Beijing’s latest pledge to gradually raise the 49% cap on stakes held by foreign financial firms in mainland fund and securities companies has created yet another incentive for overseas players to review their China businesses.
The long-awaited plan was announced jointly during last week’s US-China Strategic and Economic Dialogue in Beijing by the US Treasury Department and the mainland authorities.
Related rule changes are likely to start within the coming 12 months, said Ivan Shi, head of research at Shanghai-based consultancy Z-Ben Advisors.
Beijing’s long-awaited commitment comes in addition to other new channels for accessing the mainland market, such as wholly foreign-owned enterprises (WFOEs), as the environment for investing into China has evolved quickly over the past couple of years.
Foreign firms may well utilise several of these options for developing their China businesses rather than picking one over another, suggested Shi. He said rule changes were likely to be introduced in the coming 12 months, likely starting with a small pilot programme incorporating a few JVs, before being applied nationwide.
Fund executives welcomed the move, but were non-committal about their likely plans.
“Any additional option provided to foreign managers is valuable,” said Cheng Tan-Feng, Hong Kong-based head of Greater China at BNP Paribas Investment Partners (BNPP IP), which owns 49% of Shanghai-based HFT Investment Management.
The option would provide more flexibility over whether to build up a wholly foreign-owned entity, for example, or to change the holding in the JV, he noted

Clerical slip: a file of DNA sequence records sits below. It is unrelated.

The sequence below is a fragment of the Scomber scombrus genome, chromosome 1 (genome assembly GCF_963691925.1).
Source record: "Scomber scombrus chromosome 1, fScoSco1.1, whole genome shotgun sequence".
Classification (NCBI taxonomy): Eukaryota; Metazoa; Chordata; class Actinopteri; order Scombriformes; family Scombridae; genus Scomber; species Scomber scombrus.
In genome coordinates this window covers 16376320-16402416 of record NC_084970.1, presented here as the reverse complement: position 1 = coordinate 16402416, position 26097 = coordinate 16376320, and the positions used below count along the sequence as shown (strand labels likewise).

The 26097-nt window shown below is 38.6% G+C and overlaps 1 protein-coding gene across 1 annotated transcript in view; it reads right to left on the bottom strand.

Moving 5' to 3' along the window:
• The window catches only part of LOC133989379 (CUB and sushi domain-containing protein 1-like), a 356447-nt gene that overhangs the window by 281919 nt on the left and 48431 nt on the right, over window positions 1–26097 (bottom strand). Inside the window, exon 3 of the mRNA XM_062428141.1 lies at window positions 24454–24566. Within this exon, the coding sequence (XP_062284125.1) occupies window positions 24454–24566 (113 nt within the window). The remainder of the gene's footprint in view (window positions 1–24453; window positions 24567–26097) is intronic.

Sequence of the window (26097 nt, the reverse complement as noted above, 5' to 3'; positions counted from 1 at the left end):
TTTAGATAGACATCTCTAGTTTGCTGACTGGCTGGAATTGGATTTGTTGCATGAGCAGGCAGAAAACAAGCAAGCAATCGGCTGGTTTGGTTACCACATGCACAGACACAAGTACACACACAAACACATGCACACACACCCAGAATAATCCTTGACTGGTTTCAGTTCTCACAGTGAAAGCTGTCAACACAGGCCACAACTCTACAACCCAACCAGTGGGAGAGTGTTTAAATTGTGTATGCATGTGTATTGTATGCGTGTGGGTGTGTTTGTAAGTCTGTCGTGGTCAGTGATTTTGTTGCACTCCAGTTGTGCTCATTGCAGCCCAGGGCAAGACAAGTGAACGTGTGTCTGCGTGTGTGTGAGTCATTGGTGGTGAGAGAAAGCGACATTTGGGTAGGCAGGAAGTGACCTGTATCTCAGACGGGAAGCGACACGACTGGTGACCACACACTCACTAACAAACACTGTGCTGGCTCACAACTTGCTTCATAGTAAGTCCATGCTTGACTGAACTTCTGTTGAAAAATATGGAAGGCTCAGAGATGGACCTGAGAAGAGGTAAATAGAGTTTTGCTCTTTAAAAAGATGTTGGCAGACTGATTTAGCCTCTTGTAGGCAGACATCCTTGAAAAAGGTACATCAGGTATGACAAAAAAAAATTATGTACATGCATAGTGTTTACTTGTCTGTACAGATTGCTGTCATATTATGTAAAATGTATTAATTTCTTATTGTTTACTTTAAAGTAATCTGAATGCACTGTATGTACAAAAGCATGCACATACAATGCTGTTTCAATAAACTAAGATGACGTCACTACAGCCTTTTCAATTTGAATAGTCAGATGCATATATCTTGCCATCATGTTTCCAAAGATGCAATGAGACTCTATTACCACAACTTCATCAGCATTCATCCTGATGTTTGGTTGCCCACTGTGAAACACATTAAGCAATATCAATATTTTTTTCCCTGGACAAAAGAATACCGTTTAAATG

Others have said they would increase their holdings in mainland JVs once the market opened, one being UBS Asset Management, which owns 49% stakes of UBS SDIC Fund Management. Ling Xinyuan, UBS AM’s China chairman, said the Swiss firm and SDIC would jointly manage the JV once the cap was raised, when discussing the firm’s China strategy in January.
Last week's commitment is part of efforts to develop China’s immature securities industry after the stock market rout last year. Beijing recognises that foreign participation in the securities and fund management sectors can boost competitiveness and international influence in the industry, said the joint release.
BNPP IP’s Cheng agreed that introducing international standards of operation and governance would be beneficial for local fund companies.
Foreign fund houses have been allowed to hold 49% of a Chinese joint venture since 2004, three years after the country joined the World Trade Organisation. Before that the cap was 33%. Then in 2014 the China Securities Regulatory Commission (CSRC) said it would relax the limit in the future, but had not provided any update since then.
However, overseas players may still need to wait for Chinese capital markets to open fully before they see the full benefit of Beijing’s commitment.
Hong Kong-based financial firms, meanwhile, have been able to set up a JV with a majority-control stake since August 2013.
Hong Kong-based Hang Seng Bank received approval in July last year from the CSRC to establish a JV, Hang Seng Qianhai Fund Management, with a 70% holding in Qianhai. The bank started the application process in September and is awaiting the official green light.
Another significant move during the China-US meeting last week was the US receiving its first Rmb250 billion ($38 billion) in quota under the renminbi qualified foreign institutional investor (RQFII) scheme. Such changes are part of Beijing’s push for mainland A-shares to be included in MSCI’s influential global emerging market stock indices, as reported.
During the Sino-US talks, Beijing also said it would provide details of the requirements for WFOEs to register as private fund firms, without giving any indication of when they would be announced. WFOEs have become a popular way for foreign firms to access the mainland fund industry, while traditional JV partnership have fallen out of favour.
China pledged to allow foreign asset managers’ WFOEs to engage in private fund management business after registration with the Asset Management Association of China during talks with the US in June last year and the UK in September.
Fidelity, Bridgewater and Aberdeen are the three foreign firms to have set up investment management WFOEs, but they are awaiting regulatory details and clarification from Amac. Franklin Templeton is considering seeking approval for an entity.